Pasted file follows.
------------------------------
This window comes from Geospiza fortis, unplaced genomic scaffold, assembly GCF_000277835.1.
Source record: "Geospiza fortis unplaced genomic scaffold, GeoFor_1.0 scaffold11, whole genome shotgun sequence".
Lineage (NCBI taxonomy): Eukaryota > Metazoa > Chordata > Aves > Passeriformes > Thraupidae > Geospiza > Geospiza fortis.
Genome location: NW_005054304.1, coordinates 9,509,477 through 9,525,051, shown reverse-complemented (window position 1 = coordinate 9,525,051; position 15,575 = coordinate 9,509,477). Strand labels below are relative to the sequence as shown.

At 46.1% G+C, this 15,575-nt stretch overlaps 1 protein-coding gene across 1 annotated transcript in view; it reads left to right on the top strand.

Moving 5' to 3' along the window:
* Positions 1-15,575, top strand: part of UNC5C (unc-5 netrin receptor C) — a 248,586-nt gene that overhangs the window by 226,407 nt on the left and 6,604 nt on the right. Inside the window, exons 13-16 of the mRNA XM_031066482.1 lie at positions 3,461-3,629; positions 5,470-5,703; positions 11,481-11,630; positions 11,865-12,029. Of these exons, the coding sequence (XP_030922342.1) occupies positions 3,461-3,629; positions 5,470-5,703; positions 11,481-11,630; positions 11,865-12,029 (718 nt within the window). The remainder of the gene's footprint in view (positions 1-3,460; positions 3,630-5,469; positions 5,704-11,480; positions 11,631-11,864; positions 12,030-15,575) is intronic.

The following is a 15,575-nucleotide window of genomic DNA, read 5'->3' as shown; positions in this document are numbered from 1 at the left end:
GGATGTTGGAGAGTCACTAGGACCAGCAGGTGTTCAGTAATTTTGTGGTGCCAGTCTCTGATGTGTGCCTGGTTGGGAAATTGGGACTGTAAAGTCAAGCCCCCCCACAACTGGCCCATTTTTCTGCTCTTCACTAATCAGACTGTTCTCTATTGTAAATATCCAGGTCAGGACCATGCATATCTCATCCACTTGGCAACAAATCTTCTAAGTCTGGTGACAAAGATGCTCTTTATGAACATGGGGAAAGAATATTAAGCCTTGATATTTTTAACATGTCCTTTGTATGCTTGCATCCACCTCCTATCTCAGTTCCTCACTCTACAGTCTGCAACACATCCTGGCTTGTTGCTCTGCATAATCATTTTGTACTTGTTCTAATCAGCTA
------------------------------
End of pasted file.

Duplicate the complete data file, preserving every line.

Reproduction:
This window comes from Geospiza fortis, unplaced genomic scaffold, assembly GCF_000277835.1.
Source record: "Geospiza fortis unplaced genomic scaffold, GeoFor_1.0 scaffold11, whole genome shotgun sequence".
Lineage (NCBI taxonomy): Eukaryota > Metazoa > Chordata > Aves > Passeriformes > Thraupidae > Geospiza > Geospiza fortis.
Genome location: NW_005054304.1, coordinates 9,509,477 through 9,525,051, shown reverse-complemented (window position 1 = coordinate 9,525,051; position 15,575 = coordinate 9,509,477). Strand labels below are relative to the sequence as shown.

At 46.1% G+C, this 15,575-nt stretch overlaps 1 protein-coding gene across 1 annotated transcript in view; it reads left to right on the top strand.

Moving 5' to 3' along the window:
* Positions 1-15,575, top strand: part of UNC5C (unc-5 netrin receptor C) — a 248,586-nt gene that overhangs the window by 226,407 nt on the left and 6,604 nt on the right. Inside the window, exons 13-16 of the mRNA XM_031066482.1 lie at positions 3,461-3,629; positions 5,470-5,703; positions 11,481-11,630; positions 11,865-12,029. Of these exons, the coding sequence (XP_030922342.1) occupies positions 3,461-3,629; positions 5,470-5,703; positions 11,481-11,630; positions 11,865-12,029 (718 nt within the window). The remainder of the gene's footprint in view (positions 1-3,460; positions 3,630-5,469; positions 5,704-11,480; positions 11,631-11,864; positions 12,030-15,575) is intronic.

The following is a 15,575-nucleotide window of genomic DNA, read 5'->3' as shown; positions in this document are numbered from 1 at the left end:
GGATGTTGGAGAGTCACTAGGACCAGCAGGTGTTCAGTAATTTTGTGGTGCCAGTCTCTGATGTGTGCCTGGTTGGGAAATTGGGACTGTAAAGTCAAGCCCCCCCACAACTGGCCCATTTTTCTGCTCTTCACTAATCAGACTGTTCTCTATTGTAAATATCCAGGTCAGGACCATGCATATCTCATCCACTTGGCAACAAATCTTCTAAGTCTGGTGACAAAGATGCTCTTTATGAACATGGGGAAAGAATATTAAGCCTTGATATTTTTAACATGTCCTTTGTATGCTTGCATCCACCTCCTATCTCAGTTCCTCACTCTACAGTCTGCAACACATCCTGGCTTGTTGCTCTGCATAATCATTTTGTACTTGTTCTAATCAGCTA